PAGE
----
“If you plant it, they will come.”

Vicki Wojcik, Research Director at Pollinator Partnership (P2), would know. She’s spent years studying urban bee behaviour and heading up programmes aimed at supporting bee populations across North America, focusing on Canada’s pollinator bees.

These lone rangers, as opposed to hive-based bees, live solitary lives hauling pollen to and from their habitats and various plants. An important demographic, they comprise 90% of the bee population, taking credit for pollinating one-third of the food we humans eat. “It takes approximately one pollinator bee to produce 40 to 70 apples,” Wojcik explains. “Even the grains and meat that we eat benefit from having pollinators support the landscapes they grow or are raised in.”

But pollinators, like their hive-bound brethren, are in fast decline. Much has been made of the rapidly disappearing bee population across Europe and North America, and rightly so, considering their vital – and under-appreciated – role in the food chain. They’re the delivery truck drivers of the plant world: sure they didn’t sow the crop or pick the fruit, and no one really gives them much of a thought, but our food would have a hard time making it to the plate without them.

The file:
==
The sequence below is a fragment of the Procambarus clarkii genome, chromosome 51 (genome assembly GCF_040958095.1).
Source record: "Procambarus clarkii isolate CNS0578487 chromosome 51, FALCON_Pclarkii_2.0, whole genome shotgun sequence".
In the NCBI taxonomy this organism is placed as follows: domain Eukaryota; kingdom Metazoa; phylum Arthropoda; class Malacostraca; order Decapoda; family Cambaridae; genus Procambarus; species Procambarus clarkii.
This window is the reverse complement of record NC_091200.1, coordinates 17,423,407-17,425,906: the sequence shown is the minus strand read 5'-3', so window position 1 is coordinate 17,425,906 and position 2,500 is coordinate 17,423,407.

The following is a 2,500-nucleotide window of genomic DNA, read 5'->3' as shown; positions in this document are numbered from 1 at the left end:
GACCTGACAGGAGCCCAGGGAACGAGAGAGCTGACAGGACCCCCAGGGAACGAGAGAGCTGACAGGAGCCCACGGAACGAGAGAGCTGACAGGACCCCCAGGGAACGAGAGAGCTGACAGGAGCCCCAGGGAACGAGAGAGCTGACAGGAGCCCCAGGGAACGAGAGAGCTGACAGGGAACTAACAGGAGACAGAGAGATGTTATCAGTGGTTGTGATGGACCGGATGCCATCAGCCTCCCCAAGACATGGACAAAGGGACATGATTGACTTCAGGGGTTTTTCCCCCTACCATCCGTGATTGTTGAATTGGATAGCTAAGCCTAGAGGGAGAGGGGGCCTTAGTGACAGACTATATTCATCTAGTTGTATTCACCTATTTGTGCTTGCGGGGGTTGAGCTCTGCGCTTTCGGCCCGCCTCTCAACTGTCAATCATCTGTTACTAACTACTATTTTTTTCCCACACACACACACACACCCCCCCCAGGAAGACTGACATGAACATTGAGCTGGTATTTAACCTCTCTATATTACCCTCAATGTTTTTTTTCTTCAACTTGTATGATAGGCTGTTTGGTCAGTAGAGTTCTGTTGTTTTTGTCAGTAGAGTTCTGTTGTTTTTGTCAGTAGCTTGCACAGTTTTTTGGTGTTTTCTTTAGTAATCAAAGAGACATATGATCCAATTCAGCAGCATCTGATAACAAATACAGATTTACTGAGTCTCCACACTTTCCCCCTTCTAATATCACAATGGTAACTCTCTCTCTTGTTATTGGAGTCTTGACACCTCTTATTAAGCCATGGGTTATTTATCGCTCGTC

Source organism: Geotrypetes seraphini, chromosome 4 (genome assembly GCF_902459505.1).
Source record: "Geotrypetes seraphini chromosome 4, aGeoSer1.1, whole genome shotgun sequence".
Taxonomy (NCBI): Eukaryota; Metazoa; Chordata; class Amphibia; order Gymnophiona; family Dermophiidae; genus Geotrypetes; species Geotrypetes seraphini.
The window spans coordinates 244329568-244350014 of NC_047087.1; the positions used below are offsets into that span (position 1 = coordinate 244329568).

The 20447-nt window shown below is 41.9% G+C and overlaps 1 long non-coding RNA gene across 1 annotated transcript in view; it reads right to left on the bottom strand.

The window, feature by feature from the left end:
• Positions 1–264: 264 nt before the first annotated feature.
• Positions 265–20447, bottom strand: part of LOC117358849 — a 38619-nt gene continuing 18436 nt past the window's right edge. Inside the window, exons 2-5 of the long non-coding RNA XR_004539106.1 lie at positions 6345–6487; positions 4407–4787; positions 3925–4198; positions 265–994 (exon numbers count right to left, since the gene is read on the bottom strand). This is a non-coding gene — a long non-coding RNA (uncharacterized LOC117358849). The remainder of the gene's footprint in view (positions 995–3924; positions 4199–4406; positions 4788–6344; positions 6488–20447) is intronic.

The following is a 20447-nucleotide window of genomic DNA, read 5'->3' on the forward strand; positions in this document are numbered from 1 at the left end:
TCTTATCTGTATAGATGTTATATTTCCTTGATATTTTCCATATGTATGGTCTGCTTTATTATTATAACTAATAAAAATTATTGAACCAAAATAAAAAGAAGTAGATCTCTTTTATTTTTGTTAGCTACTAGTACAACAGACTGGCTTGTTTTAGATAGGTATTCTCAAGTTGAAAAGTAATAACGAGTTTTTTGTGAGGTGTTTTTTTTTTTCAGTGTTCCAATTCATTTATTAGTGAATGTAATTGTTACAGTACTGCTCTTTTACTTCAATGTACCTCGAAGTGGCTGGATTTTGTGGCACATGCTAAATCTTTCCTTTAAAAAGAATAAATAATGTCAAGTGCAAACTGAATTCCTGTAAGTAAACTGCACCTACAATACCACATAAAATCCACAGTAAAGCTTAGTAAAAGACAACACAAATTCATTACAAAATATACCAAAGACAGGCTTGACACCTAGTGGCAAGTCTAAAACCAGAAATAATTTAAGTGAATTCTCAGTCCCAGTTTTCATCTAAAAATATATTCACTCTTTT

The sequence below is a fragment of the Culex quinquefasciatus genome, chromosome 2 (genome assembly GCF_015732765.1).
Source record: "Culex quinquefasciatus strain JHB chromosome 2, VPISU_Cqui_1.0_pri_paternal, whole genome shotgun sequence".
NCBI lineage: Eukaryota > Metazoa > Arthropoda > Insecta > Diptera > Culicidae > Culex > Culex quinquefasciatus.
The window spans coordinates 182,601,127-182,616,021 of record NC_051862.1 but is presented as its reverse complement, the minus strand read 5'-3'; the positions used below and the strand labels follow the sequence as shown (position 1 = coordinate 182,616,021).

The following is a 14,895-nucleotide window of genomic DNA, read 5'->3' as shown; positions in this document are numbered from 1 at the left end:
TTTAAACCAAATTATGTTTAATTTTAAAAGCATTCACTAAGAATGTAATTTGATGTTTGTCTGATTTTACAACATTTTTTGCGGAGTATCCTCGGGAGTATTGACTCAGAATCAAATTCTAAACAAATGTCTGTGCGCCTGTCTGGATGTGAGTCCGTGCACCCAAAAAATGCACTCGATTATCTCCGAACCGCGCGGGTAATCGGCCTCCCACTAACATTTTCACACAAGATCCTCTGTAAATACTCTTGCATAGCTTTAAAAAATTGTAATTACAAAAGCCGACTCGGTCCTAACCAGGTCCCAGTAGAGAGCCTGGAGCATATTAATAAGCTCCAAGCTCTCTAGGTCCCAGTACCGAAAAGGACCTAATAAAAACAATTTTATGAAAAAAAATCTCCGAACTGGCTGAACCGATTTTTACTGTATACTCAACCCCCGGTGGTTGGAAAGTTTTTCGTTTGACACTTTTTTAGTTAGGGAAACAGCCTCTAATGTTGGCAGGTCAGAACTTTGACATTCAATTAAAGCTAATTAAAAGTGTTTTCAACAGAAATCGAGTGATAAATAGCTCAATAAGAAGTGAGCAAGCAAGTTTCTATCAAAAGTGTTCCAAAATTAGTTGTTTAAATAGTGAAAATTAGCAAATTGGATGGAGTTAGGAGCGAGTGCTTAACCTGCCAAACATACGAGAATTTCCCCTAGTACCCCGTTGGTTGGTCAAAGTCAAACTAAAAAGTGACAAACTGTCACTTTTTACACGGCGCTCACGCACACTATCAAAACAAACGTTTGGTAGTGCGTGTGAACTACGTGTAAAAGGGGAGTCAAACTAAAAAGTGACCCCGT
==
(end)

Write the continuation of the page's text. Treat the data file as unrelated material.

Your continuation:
A Hive Mentality

There are many theories as to why the bees are vacating the premises, from pesticides to parasites and faulty genetics, but one of the more obvious culprits is loss of habitat due to human activity, like ever-expanding cities and the clearing of natural landscapes for – ironically – farmland. News and media coverage of the problem has had many industrious citizens across the globe making a beeline to take up “urban beekeeping” in recent years, a trend that even a number of celebrities are getting in on – some less surprising (Martha Stewart) than others (Scarlett Johansson, Suggs).

But you don’t need a mesh mask to join the cause. In fact, despite best intentions, urban hives may not always be a good thing. Many amateur beekeepers don’t consider factors like elevation (hives shouldn’t be higher up than two storeys, otherwise bees expend too much energy flying to and from home) and foraging supply (there is a such thing as too many hives and too little vegetation) which are imperative to keeping a colony healthy.